Dr Benias Mugabe explains the circumstance that compelled him to migrate to the UK, a prime destination for legions of skilled African professionals

As an African doctor working and living in the UK, the controversy surrounding the Africa brain drain debate is an emotive subject on many levels for me.

Being a Zimbabwean by birth, I have personally wrestled with my conscience about the decision I made when I moved with my family to the UK, leaving behind the familiar, the comforting and those nearest and dearest to us.

However, with each passing year, I feel that the wisdom and the prudence of that decision has been vindicated.

At a personal level I agonised over the decision to make the initial contacts that would lead to my eventual departure from the land of my birth. Deciding to start the application process was the most difficult decision for me, because I knew that once I set that process in motion, I would see it through.

The reason I left home to seek opportunities in Europe, forsaking the country and the system that had trained me, to a very high level as acknowledged by my current employers, was not based on economic considerations alone.

Money and financial security are of course important considerations in any profession. But for me personally, the decision to emigrate was triggered by a combination of events and circumstance which produced the perfect storm.

Allow me at this point to refer to an incident which illustrates this.

One night, when I was the Consultant on call duty at a teaching hospital in the capital city Harare, I received a call from a distressed junior doctor requesting that I drive to the hospital immediately and attend to a female patient in obstructed labour.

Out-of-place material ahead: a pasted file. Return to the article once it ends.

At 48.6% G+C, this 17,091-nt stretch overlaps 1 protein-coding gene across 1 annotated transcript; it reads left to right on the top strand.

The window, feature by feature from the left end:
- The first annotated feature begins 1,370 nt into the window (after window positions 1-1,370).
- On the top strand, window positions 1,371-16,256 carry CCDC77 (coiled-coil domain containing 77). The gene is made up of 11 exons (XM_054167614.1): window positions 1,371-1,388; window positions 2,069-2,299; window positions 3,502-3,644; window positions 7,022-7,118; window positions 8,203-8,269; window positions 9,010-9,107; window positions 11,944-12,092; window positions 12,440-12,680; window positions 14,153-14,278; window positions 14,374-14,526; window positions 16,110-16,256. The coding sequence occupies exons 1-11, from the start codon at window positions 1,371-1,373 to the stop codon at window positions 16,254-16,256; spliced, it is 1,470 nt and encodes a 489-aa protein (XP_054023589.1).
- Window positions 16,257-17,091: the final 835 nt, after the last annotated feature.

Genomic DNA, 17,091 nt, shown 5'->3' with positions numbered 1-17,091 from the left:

Having attended to that emergency and thankfully having managed to save both mother and baby, I needed to transfer the mother to the Intensive Care unit. Simple enough task, you would think; not quite!

It transpired that the only working elevator in the hospital had broken down!

So I had to enlist the help of four hospital porters to carry this poor unconscious patient, who was on life support, up two flights of stairs to the intensive care. That, for me, was the straw that broke the camel’s back! I resolved that night, to leave the country.

Our government had long stopped making any meaningful investment in maintaining the infrastructure that we had inherited from our colonial masters. As a country, we had simply overseen the gradual deterioration of infrastructure and equipment, in virtually every every sphere of our economy.

The story would be incomplete if I did not mention that at the same time, there was an increasing contraction of the democratic space in the country, the government was becoming increasingly intolerant of dissent.

Corruption was everywhere and a few days before the events I narrated above, the then and current Minister of Finance announced that all private fee paying schools in the country were to have their fees regulated by central government, because they were pricing many Zimbabwean children out.

What cheek, absolute nonsense on stilts!

We were sacrificing our hard earned income to ensure that at least we gave our kids the best possible chance in life in mitigation of the deplorable standards in government schools. If my wife had been sitting on the fence regarding the prospect of us moving abroad, the school fees issue decided it for her.

The die was cast.

Since moving to the UK, I have found that there are many opportunities for personal and professional growth in my profession. The mere fact that I am able to practise at the highest level and be adequately remunerated, is a huge bonus. Back home, I and  many other doctors were obliged to juggle two jobs – working in public hospitals during the day – and evenings at private practices, just to make ends meet.

In the UK, if I choose to do private practice at my convenience, it is not because I am not earning enough in my main job. As a result I have infinitely less stress than I had in Harare juggling my government work and my private practice. Moreover, my work environment helps me to be the very best I can be.

It saddens me that the situation at home continues to deteriorate.

I wish I could avail my expertise to the health sector back home, but the system makes that very challenging. Given a different set of circumstances, I would still have been in Africa looking after the citizens of my country of birth.  

Dr Benias Mugabe is a Consultant Cardiothoracic Anaesthetist/ Intensivist